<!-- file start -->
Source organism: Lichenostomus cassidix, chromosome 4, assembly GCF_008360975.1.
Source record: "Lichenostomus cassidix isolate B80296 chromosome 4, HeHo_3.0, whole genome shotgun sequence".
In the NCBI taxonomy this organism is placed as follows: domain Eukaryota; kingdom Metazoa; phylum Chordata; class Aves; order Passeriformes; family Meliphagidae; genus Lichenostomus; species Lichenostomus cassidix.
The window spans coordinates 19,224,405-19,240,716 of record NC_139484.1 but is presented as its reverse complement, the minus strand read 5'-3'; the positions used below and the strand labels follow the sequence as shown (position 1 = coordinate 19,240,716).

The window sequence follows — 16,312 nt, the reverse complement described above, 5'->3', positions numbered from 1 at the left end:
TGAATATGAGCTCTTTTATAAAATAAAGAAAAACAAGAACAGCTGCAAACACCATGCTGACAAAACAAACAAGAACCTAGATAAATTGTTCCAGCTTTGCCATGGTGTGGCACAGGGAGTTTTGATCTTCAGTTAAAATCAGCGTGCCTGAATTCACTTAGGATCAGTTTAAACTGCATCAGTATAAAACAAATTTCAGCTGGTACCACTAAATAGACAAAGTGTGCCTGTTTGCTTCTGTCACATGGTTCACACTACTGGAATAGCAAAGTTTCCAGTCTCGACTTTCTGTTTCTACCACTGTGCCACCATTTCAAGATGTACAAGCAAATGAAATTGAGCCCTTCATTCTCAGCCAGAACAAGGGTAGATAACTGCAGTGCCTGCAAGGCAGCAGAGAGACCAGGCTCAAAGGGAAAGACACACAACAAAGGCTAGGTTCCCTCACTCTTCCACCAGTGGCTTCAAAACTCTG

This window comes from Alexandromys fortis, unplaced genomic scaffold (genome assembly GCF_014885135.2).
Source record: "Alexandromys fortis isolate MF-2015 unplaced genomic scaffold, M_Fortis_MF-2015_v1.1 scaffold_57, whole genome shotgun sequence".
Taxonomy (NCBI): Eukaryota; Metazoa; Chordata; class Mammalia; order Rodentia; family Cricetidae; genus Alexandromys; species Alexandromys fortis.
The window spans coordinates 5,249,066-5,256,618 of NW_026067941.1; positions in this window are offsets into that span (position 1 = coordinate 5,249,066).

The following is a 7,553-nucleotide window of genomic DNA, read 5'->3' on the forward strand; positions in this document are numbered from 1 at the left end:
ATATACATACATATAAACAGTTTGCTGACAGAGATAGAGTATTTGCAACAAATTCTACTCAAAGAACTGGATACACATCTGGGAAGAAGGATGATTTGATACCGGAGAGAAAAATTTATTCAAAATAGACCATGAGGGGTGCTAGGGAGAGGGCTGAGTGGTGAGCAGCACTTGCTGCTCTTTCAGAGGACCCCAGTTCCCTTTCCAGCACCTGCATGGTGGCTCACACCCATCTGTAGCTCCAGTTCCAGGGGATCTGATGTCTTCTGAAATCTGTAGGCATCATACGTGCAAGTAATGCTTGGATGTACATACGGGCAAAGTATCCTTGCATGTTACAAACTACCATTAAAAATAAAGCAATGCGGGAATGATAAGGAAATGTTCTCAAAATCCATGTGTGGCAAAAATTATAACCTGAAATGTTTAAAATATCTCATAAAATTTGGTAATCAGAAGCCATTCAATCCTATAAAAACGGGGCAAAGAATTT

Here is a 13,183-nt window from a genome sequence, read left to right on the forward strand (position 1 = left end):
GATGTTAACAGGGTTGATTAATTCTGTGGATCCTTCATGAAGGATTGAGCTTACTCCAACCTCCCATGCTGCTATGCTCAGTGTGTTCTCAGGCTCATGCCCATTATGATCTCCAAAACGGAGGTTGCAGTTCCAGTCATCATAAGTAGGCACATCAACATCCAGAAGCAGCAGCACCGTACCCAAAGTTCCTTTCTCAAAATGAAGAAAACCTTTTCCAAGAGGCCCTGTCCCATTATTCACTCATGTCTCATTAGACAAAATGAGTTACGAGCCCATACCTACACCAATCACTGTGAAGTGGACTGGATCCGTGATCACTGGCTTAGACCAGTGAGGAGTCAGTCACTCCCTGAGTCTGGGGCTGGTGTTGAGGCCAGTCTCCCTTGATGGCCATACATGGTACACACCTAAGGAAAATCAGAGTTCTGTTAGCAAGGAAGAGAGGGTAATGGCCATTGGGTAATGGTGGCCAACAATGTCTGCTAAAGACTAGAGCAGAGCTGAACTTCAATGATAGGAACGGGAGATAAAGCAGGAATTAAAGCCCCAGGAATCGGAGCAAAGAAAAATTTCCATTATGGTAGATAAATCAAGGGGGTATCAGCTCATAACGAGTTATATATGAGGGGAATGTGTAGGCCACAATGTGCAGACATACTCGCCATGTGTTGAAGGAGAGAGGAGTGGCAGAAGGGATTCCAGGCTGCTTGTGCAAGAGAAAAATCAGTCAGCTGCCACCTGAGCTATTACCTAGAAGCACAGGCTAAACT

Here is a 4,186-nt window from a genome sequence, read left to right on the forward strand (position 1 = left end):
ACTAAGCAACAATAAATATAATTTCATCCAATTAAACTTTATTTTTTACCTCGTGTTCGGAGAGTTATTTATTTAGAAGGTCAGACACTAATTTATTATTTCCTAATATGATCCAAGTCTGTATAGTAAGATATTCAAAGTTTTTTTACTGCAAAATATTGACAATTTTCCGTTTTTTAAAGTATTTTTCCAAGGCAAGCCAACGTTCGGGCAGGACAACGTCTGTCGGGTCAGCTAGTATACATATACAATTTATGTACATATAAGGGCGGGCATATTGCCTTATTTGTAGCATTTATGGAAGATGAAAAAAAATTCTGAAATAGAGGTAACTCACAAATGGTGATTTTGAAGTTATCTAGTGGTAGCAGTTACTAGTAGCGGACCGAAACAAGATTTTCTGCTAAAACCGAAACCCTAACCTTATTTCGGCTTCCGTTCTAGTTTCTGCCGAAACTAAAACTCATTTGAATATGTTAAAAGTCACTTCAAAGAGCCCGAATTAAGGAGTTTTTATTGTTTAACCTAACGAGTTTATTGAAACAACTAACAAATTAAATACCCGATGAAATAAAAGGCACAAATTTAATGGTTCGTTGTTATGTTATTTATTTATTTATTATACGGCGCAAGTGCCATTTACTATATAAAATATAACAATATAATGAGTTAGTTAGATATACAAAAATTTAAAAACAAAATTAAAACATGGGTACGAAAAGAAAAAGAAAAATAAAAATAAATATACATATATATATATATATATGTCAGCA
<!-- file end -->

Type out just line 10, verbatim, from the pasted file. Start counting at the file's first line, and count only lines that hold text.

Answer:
The window spans coordinates 5,249,066-5,256,618 of NW_026067941.1; positions in this window are offsets into that span (position 1 = coordinate 5,249,066).